This isn’t necessarily a good thing. Because it creates phenomena like PewDiePie. I’m assuming because you’re all half my age you’re familiar with PewDiePie? This comic Swedish games reviewer has 27 million subscribers to his YouTube channel. Advertising alone netted him $4 million last year.
Put that into context. The most popular British newspaper sells 1.7 million copies each day.
PewDiePie isn’t alone on the web in having attracted such incredible popularity. Because the web has democratised access to what one commentator called ‘weapons-grade marketing tools’.
I’ll give you an anecdotal example of how widespread access is to these weapons-grade marketing technologies. Back in 2010 I was involved in an online campaign for a supermarket, where members of the public could submit videos of themselves doing versions of their ad campaign. One woman really wanted to win and orchestrated a Facebook campaign to drive votes. She wasn’t some secret digital marketing specialist, yet she managed to drive so much traffic in the opening moments of the campaign that she brought the site down.
These days ISIS is putting a much darker slant on the term.
The New Influencers
Thanks to wide access to these tools you are seeing a new class of influencer, well outside the traditional media structures.
Take Liam for example. I met Liam at a consumer tech show this time last year. He’d won a competition to join the press jolly, but he arguably had more cause to be there than the rest of us. Because while Liam is a gas fitter by day, he is a YouTuber by night, with tens of thousands of subscribers to his game and gear reviews. He doesn’t make $4m a year but it’s a heck of a supplement to his income.
Liam is emblematic of a fundamental shift in media power. And this in itself is just part of a much bigger change that is happening, one that has been identified by the Venezuelan economist and political thinker Moises Naim.
In his book ‘The End of Power’ Naim notes that power is increasingly harder to win, harder to use and easier to lose. Where before media power was concentrated in the hands of a few extremely powerful proprietors and editors, now it is increasingly distributed and fluid.
Back in the early days of Influencer 50 we used to talk to clients about a model of influence that looked like this. Between you and the customers you wanted to reach was a small number of different influencers. The media, people’s peers, and the sales channel.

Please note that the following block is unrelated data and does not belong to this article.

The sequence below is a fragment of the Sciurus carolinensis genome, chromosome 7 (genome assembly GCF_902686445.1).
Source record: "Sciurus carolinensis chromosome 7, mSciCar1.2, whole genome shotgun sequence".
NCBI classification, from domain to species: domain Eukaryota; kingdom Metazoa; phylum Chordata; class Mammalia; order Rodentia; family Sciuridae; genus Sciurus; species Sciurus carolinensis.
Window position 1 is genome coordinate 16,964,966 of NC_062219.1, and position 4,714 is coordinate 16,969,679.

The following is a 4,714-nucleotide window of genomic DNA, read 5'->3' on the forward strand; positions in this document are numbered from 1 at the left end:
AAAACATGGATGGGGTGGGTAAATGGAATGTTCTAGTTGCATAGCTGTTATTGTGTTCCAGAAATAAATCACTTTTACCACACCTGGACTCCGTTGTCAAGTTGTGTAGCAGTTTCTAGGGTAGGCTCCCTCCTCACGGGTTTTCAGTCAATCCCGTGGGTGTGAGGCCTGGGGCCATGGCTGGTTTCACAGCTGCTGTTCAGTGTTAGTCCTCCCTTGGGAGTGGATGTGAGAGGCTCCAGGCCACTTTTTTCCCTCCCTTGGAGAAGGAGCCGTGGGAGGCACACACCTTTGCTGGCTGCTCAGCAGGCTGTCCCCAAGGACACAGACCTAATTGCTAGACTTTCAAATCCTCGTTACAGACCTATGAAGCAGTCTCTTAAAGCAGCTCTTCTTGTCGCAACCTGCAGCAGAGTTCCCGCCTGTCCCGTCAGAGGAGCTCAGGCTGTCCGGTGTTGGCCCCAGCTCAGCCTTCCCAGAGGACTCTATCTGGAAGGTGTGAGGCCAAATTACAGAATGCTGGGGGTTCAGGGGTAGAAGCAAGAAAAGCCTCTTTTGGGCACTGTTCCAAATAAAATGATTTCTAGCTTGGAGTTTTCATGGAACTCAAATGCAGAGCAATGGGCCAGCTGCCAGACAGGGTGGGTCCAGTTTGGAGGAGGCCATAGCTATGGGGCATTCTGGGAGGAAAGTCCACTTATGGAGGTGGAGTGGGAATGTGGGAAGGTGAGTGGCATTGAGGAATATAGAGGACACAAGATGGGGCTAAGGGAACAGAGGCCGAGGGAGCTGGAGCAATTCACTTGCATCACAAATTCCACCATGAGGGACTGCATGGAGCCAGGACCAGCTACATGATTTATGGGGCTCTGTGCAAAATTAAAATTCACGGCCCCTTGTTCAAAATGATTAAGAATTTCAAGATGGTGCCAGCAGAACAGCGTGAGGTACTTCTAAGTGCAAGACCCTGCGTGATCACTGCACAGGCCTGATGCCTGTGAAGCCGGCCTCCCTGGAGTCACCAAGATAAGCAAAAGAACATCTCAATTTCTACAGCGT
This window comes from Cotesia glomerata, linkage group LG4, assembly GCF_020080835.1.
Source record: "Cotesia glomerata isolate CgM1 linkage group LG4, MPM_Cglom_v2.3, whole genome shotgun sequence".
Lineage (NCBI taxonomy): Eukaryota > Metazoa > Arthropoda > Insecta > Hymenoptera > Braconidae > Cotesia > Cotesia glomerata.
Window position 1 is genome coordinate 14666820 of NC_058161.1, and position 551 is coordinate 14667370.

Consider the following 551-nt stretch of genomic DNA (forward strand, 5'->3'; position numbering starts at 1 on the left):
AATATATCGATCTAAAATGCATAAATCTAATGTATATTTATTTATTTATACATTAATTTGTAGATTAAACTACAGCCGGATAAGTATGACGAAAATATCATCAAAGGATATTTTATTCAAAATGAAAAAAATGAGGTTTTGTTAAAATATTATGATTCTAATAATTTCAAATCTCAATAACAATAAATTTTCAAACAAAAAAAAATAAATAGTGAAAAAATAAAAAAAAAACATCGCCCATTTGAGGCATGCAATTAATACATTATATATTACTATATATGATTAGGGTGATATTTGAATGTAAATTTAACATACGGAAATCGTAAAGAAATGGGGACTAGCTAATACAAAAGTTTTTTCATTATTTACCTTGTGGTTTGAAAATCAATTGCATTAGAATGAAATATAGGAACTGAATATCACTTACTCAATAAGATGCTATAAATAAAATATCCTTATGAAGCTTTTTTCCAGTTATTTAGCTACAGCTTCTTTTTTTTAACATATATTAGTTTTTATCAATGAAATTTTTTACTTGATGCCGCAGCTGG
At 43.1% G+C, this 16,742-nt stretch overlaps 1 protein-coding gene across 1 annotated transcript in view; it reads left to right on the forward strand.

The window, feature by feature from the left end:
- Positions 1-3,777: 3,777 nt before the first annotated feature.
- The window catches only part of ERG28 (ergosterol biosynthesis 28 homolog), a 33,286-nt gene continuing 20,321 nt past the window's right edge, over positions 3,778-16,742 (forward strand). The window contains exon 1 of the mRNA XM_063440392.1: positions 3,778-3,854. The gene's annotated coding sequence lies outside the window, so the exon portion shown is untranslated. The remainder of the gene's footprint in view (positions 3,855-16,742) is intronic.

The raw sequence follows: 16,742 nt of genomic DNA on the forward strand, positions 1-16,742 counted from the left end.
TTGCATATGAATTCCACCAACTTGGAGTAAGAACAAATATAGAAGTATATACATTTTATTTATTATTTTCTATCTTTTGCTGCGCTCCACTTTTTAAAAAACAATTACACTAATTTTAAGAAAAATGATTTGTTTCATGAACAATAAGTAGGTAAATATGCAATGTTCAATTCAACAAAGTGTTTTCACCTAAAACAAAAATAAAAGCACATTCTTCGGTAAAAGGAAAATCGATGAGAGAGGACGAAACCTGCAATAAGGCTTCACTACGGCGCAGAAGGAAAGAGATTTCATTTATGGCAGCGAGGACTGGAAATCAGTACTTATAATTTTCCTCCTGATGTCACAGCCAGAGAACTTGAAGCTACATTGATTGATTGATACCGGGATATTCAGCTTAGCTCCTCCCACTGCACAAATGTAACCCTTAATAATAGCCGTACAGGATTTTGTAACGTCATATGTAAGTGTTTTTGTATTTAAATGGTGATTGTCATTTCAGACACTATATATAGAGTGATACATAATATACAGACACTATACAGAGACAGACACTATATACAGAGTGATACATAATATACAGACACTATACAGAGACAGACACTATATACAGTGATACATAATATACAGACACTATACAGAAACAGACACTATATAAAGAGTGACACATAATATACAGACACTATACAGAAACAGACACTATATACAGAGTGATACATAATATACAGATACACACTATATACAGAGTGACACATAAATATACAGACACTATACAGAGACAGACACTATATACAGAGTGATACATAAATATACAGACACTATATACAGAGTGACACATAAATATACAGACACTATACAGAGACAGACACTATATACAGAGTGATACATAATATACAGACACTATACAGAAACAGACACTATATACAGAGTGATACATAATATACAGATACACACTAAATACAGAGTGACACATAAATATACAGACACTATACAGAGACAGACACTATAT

These days that picture is much more complex. People can find information for themselves online. Brands and celebrities have an increasingly direct relationship with their audience. And the influencers in between are much more diverse.
It’s not that the traditional media has gone away. Or even lost all of its power: just look at the influence the Sun and the Daily Mail continue to have over British politics. But they are now part of a much broader landscape.
It’s a landscape that some influencers use to great advantage. If you’re stereotypical students who enjoy daytime TV you may be familiar with my friend William Hanson. William is an etiquette expert who gets flown all around the world to train people in, well, etiquette. How to be proper. He also appears on a wide variety of TV and radio shows, writes books and newspaper columns. He is a multimedia player in the truest sense and one who takes maximum advantage from old and new media.
So to recap on what I’ve said so far, technology has fundamentally changed the economics of media just as it has so many other industries. The resulting redistribution of power and wealth has created a much more diverse media environment and a new class of influencer who take advantage of the media at their disposal to grow their profile and income.
The Three Cs
In this increasingly automated landscape, what roles will be left for human beings? I worked on some research with the Institute of Chartered Accountants last year and in the process came up with this idea of the Three Cs — three skills that I believe will grow in value and come to define the roles that humans retain.
- Curation is about the ability to discover and qualify sources of information.
- Creation is the ability to take these sources of information and synthesise them into something new.
- Communication is the ability to sell this idea to colleagues and customers.
You can see that these skills have clear applications in both media and PR. Your jobs might be safe for a little while.
The Discovery Challenge
If you want to know how difficult curation is, just take a look at the recommendations you get on Amazon sometimes. Sometimes it works, and sometimes you look for wild rabbit and get offered thongs and tanks.